Shame on you Canada! Shame on you for stealing from your people, and showing the world you are no better than the governments our people died to fight against.

Lest We Forget.

"First they came for the communists, and I did not speak out—because I was not a communist; Then they took our guns, and I did not speak out—because I didn't like guns; Then they came for the Jews, and I did not speak out—because I was not a Jew; Then they came for me—and there was no one left to speak out for me." - Martin Niemöller (1892–1984)


ADDENDUM: Copies of this blog have been forwarded to the Prime Minister of Canada and other Members of Parliment in the Canadian Government

Sunday, 30 August 2009

Decew Falls Tunnel Exploration 200809-30

Decew Falls Tunnel Exploration
August 30, 2009

This weekend, I was supposed to be hiking the Bruce Trail in Collingwood, Ontario but the weather report stated lots of rain so I decided to call it off.

I searched the internet for any details of this area which has fascinated me for many years but I dared not enter because I wasn't cave certified previously. The best information I could find about the Decew Falls mine was that it was an old mine from the 1800's and ran about 1,200 metres long and came to an abrupt end. Speaking with my step father-in-law he stated that the tunnel was used by the Decew Power company to discharge water from the turbines back in the 1800's and may lead into the current sewage treatment plant nearby. Either way it sounded like a great adventure!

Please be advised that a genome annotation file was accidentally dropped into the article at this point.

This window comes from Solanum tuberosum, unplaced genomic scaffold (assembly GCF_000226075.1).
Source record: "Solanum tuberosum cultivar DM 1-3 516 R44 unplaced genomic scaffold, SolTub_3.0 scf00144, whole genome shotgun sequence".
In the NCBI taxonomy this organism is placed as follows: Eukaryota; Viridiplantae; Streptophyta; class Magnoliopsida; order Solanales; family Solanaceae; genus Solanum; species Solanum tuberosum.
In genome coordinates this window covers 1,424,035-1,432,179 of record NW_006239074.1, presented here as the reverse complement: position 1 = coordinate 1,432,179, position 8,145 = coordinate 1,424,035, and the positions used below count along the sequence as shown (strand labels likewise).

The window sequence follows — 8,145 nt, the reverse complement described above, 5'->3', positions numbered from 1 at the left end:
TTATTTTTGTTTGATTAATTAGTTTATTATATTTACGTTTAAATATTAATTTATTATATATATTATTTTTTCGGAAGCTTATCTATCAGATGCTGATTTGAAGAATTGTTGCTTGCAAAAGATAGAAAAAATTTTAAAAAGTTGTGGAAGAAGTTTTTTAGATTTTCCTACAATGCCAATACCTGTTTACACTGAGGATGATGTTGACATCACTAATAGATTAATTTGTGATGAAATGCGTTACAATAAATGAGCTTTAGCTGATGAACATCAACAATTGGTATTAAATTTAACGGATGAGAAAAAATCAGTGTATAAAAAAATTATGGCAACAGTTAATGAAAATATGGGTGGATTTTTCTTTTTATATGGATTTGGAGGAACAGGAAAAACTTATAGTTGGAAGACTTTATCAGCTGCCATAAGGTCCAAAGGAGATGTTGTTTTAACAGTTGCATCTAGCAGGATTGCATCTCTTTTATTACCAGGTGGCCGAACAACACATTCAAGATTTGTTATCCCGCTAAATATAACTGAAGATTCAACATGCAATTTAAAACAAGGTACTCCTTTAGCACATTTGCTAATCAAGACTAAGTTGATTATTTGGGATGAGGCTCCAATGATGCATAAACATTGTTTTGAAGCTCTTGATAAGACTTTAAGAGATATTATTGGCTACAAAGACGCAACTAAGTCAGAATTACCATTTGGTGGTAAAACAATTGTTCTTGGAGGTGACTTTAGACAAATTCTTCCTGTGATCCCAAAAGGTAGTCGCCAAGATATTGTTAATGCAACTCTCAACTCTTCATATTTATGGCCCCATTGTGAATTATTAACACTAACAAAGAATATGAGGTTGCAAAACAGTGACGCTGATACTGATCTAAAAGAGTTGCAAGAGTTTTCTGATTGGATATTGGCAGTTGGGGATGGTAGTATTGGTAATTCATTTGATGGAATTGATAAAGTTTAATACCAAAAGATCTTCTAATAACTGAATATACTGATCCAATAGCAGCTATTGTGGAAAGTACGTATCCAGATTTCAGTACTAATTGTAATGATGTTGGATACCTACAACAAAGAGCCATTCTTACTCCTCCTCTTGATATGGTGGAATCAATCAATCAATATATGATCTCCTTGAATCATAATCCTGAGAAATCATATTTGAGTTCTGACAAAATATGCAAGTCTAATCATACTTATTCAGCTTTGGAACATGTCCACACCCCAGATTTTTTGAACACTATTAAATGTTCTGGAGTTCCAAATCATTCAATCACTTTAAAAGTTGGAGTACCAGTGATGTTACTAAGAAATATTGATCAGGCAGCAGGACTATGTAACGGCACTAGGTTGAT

A Weekend Warrior friend of mine arrived around noon and we headed out to Decew Falls, in the Southern End of St. Catharines. We parked in the parking lot and I packed away my helmet and Petzl torch and we made the journey to a section of the park which has some ropes attached to it for easy access to the gorge floor where a small stream runs alongside a hiking path to the base of the falls.

Taking my Siberian Husky Luka to the bottom of the gorge was easier than expected. We made our way down to the hiking trail which had quite a few people on it as it was a nice weekend, although a good chance of rain.

We arrived at the entrance to the tunnel to find an unexpected visitor was sunning himself on the rocks near the falls – a good sized Eastern Fox Snake. My friend kept Luka away from the snake and I grabbed a few photos.